Status: 12.01.2022 5:43 p.m.
Compulsory vaccinations, minimum wages, nuclear power or motorway bridges: Scholz stoically parries MPs’ questions in the Bundestag – not every answer is likely to please. But the message from the Chancellor is clear.
The government survey begins with a disruptive maneuver. The AfD MPs hold up signs against the Corona measures. But Olaf Scholz doesn’t get something like that out of the way. He just starts again – with the goal in mind: As Chancellor, he wants to send a signal, one for compulsory vaccination. With the decision not to be vaccinated, you are not only making a decision for yourself, he makes clear, but also for 80 million other people.
It is also a clear message to the AfD MPs in the Bundestag stand above him, who are not allowed to sit down in the plenary hall today because they have not been vaccinated and initially disrupted his speech. And it’s a clear message to those who are still undecided.
Attacks by the Union, why he did not bring a law on a general compulsory vaccination, if it is so important to him, he throws down several times in the following 60 minutes. Wouldn’t he have had the strength to do so? After all, he had promised when a vaccination could come, argues the Union. Scholz only smiles at the accusation of weakness, as well as at the new opposition.
Numbers and Schedules
He once said that if you want leadership, you get it. A sentence that he is now nailed to. This is probably one of the reasons why he wants to show leadership in parliament – he, the Federal Chancellor. Because the opposition does not give him anything, has been verbally driving the traffic light government for days and leaves no opportunity for criticism, especially in the fight against the pandemic. But Scholz had also opened this flank in the past few weeks with promises about vaccination success and schedules in the pandemic. In a crisis that has taught us one thing: namely, to be unpredictable.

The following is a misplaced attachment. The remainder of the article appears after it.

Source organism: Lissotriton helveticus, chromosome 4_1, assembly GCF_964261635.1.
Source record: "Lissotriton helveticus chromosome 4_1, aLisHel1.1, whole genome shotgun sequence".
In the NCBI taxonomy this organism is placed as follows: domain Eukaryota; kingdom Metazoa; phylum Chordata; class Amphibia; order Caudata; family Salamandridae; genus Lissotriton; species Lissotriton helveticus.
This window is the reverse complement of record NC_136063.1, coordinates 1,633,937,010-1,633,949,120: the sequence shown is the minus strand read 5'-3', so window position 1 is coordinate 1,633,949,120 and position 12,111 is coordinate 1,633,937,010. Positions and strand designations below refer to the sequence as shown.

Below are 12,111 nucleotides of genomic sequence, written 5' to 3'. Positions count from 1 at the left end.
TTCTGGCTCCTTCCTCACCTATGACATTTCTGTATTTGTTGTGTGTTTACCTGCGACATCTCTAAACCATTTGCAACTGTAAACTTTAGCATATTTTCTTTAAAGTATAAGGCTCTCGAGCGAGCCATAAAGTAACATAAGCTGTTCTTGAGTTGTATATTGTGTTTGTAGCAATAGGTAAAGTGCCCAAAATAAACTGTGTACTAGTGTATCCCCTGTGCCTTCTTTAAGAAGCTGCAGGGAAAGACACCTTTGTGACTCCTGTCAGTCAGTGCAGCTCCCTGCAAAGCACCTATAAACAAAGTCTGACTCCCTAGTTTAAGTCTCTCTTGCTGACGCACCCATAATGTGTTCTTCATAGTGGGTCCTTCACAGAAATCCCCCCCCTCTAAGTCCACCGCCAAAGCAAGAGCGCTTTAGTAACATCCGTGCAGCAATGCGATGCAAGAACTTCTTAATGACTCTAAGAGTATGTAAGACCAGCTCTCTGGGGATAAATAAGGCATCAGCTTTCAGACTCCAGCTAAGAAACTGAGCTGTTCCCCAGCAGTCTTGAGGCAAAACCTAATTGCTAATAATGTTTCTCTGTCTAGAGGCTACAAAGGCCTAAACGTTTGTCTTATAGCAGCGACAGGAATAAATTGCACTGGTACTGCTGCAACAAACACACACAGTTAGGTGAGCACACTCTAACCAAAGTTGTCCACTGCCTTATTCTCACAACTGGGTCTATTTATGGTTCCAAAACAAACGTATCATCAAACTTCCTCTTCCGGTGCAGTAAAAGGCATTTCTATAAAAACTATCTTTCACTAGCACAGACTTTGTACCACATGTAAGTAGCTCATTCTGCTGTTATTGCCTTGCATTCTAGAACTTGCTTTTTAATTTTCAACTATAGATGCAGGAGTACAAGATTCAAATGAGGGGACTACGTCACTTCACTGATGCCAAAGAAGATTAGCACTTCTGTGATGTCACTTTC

Scholz also comes up with new figures for the government survey: he would like to have a million vaccinations per day. He likes to give numbers. But it will be measurable again in the near future.
Compulsory vaccination is disputed
The opposition continues with their allegations: Since Christmas, their questions about the compulsory vaccination have not been answered by him, do nurses have different rights on the subject than everyone else? Scholz stoically repeats again and again that his government has prepared the subject of mandatory vaccinations well, but that it is simply a matter for parliament. And what about him personally? It is for an unbureaucratic, lean solution without large structures. That sounds simple and good from the Chancellor’s mouth. Nevertheless, he stands in front of 736 members of parliament who are still anything but determined how to decide on the subject of mandatory vaccination.
Scholz seems determined
Scholz wants to demonstrate determination – which could sometimes be mistaken for arrogance. He just knows better. And he also knows who he likes to debate with and who doesn’t. So he doesn’t resist a swipe at a member of the Left Party on the subject of minimum wages and mini-jobs. First: It was Scholz’s idea, he was the one – not the Left Party – who pushed through the minimum wage.
When accused that the expansion of mini-jobs led to an expansion of precarious employment, Scholz is vehemently: That is wrong. It is better to read through statistics than a leaflet. Topic finished.
Later we will briefly talk about nuclear power, which Scholz describes as yesterday’s energy. The fact that the EU wants to classify them as sustainable does not take long. He looks ahead: faster planning and approval procedures for clean energy sources are necessary. After all, that is also cheaper.
In the end, Scholz becomes a bridge builder, speaks out in favor of building the ailing bridge on the A 45, and announces that all motorway bridges will be checked. You have to take immediate action to fix what needs to be repaired.